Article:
WASHplus Weekly – Menstrual Hygiene Management

Issue 107 | July 12, 2013 | Focus on Menstrual Hygiene Management, 2nd Edition
This issue updates the August 2012 Weekly on menstrual hygiene management (MHM). It includes an upcoming conference, a toolkit from WaterAid, a review of the health and social effects of MHM, recent newspaper articles and editorials, case studies from Egypt and India and other resources.  washplus-weeklyWe welcome suggestions for Weekly topics. Future issues will focus on innovation, water point mapping, mobile applications, and WASH in schools; more than 100 past issues of the Weekly are archived on the WASHplus website.
November 21, 2013 – 2nd Annual Virtual Menstrual Hygiene Management (MHM) in WASH in Schools (WinS) Conference. (Link) | (Link to 2012 Presentations) |

The 2nd annual virtual MHM conference will provide an opportunity to share MHM lessons learned with the WASH in Schools (WinS) community around the world with a particular focus on the tools and instruments being utilized to explore the MHM barriers facing girls, and to measure and evaluate interventions being trialed or implemented. The one-day meeting will convene in New York City, with a select number of in-person participants, and the vast majority of participants to be online by webex.


  • Focus on Menstrual Hygiene ManagementWASHplus Weekly, Aug 2012. WASHplus. (Full text)
    This issue contains information and links to 2012 conferences, fact sheets and other resources on menstrual hygiene management.
  • Menstrual Hygiene Matters, 2012. WaterAid. (Full text)
    This is an essential resource for improving menstrual hygiene for women and girls in lower and middle-income countries. Nine modules and toolkits cover key aspects of menstrual hygiene in different settings, including communities, schools and emergencies.
  • A Systematic Review of the Health and Social Effects of Menstrual Hygiene ManagementPLoS One. Apr 2013. C Sumpter. (Full text)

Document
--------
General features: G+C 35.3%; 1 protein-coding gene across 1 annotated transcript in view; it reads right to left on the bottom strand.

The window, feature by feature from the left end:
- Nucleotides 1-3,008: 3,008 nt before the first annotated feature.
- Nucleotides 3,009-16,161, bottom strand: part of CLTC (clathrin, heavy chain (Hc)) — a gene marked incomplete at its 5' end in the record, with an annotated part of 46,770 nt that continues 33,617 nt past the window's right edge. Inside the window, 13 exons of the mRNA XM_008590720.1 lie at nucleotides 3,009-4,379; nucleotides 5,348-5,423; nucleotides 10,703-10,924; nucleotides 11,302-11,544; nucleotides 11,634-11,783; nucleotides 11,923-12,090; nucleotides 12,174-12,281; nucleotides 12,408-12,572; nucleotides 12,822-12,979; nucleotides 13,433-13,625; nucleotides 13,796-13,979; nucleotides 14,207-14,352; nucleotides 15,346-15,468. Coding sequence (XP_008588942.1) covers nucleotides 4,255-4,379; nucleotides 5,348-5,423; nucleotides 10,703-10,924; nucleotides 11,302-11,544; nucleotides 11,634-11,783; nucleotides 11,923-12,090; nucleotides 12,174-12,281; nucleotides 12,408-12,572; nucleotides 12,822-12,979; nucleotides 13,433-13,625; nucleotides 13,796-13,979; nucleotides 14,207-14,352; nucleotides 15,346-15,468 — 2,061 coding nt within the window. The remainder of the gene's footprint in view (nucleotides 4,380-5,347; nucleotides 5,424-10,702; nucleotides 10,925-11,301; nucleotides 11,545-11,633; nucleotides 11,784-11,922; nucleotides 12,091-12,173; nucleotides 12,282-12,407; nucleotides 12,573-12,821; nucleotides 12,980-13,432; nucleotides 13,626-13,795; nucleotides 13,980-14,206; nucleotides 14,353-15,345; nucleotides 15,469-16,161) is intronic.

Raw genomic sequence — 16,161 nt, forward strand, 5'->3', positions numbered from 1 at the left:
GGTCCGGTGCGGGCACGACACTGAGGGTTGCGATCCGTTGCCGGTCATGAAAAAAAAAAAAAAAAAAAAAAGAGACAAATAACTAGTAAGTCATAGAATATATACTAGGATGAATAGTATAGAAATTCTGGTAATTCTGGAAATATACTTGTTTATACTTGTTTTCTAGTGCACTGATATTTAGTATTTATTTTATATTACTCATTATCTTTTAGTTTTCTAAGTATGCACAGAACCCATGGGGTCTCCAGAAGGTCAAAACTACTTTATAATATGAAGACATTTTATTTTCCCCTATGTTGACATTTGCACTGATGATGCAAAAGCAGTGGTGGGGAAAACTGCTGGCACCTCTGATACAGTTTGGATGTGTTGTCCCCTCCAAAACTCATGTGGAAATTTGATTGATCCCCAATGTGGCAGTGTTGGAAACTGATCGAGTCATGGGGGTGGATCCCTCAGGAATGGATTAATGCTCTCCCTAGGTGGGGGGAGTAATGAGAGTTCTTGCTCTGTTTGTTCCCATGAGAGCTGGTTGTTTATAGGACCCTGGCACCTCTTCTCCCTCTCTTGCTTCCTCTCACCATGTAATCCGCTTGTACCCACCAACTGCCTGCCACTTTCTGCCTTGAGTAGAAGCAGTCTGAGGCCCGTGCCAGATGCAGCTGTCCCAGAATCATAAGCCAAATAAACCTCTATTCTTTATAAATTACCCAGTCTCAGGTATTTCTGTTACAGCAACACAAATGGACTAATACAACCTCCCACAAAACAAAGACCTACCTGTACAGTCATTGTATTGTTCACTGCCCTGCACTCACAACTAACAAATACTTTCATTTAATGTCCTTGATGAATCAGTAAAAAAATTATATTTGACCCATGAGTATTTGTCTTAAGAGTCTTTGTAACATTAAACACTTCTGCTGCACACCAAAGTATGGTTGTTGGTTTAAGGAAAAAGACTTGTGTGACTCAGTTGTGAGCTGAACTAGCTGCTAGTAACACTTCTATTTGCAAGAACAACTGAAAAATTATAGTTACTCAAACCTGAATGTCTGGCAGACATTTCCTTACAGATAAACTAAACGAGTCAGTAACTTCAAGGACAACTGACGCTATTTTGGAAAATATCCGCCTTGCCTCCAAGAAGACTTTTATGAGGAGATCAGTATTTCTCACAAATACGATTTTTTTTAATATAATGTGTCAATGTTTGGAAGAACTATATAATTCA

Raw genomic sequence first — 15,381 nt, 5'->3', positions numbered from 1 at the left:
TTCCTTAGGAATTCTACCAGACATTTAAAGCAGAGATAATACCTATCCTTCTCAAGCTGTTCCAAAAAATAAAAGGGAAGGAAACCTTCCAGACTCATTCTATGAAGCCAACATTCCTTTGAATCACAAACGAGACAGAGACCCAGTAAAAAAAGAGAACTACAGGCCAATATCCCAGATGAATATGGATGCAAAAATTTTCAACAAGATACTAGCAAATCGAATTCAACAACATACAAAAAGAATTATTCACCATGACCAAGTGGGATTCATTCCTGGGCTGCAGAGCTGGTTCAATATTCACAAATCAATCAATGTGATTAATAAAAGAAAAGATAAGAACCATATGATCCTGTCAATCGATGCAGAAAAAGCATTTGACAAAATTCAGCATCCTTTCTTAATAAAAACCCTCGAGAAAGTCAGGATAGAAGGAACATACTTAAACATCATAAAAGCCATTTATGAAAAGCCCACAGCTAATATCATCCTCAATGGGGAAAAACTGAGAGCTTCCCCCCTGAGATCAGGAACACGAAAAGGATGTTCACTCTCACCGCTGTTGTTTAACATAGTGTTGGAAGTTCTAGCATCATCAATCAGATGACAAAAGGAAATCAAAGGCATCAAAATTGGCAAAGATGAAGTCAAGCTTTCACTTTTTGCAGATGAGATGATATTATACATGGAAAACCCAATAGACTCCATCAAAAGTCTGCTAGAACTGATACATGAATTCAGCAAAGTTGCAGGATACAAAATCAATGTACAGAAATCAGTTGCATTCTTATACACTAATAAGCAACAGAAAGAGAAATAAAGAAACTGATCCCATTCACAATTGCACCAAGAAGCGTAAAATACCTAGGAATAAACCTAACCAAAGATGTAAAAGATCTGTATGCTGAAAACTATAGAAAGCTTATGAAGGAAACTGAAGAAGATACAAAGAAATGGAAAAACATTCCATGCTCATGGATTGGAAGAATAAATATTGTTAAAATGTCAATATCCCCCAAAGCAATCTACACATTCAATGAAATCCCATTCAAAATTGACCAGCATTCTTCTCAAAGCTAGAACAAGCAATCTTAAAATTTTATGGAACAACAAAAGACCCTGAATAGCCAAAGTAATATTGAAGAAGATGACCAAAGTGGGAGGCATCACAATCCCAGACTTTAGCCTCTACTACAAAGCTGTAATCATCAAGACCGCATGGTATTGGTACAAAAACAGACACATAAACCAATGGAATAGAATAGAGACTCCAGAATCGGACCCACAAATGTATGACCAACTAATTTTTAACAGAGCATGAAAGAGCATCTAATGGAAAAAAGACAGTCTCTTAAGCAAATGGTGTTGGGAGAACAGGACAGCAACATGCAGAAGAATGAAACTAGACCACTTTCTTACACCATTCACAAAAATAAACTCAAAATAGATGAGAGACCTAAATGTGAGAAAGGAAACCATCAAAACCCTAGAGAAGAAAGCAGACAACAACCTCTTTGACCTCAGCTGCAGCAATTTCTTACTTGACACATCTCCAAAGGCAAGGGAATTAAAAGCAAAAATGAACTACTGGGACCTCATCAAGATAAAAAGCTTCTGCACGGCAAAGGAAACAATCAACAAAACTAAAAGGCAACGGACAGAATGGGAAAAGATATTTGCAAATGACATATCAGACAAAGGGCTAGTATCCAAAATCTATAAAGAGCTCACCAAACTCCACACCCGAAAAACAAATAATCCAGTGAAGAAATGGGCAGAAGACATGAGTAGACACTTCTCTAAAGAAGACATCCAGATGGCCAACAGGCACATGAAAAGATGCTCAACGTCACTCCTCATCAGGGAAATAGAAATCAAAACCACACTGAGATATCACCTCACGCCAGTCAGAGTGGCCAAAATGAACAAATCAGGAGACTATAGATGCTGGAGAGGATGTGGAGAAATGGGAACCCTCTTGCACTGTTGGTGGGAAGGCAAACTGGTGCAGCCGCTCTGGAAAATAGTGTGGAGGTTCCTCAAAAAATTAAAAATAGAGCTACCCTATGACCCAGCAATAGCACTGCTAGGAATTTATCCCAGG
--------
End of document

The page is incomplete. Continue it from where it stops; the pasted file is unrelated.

The management of menstruation presents significant challenges for women in lower income settings; the effect of poor MHM however remains unclear. It is plausible that MHM can affect the reproductive tract but the specific infections, the strength of effect, and the route of transmission, remain unclear. There is a gap in the evidence for high quality randomized intervention studies that combine hardware and software interventions, in particular for better understanding the nuanced effect improving MHM may have on girls’ attendance at school.
  • Celebrating Womanhood: How Better Menstrual Hygiene Management is the Path to Better Health, Dignity and Business, 2013. Water Supply and Sanitation Collaborative Council. (Full text, pdf)
    On 8 March 2013, a unique event was hosted in the Palais des Nations in Geneva. Celebrating Womanhood: Menstrual Hygiene Management was unique for focussing so clearly on menstruation, but also for the wide and deep range of participants who travelled on International Women’s Day to spend several hours discussing what is, even now, a taboo subject in the highest corridors of funding and decision-making. This report provides a snapshot of the key messages and issues raised at the meeting.
  • Fact Sheet on the WSSCC Approach to Menstrual Hygiene Management, 2013. Water Supply and Sanitation Collaborative Council. (Full text)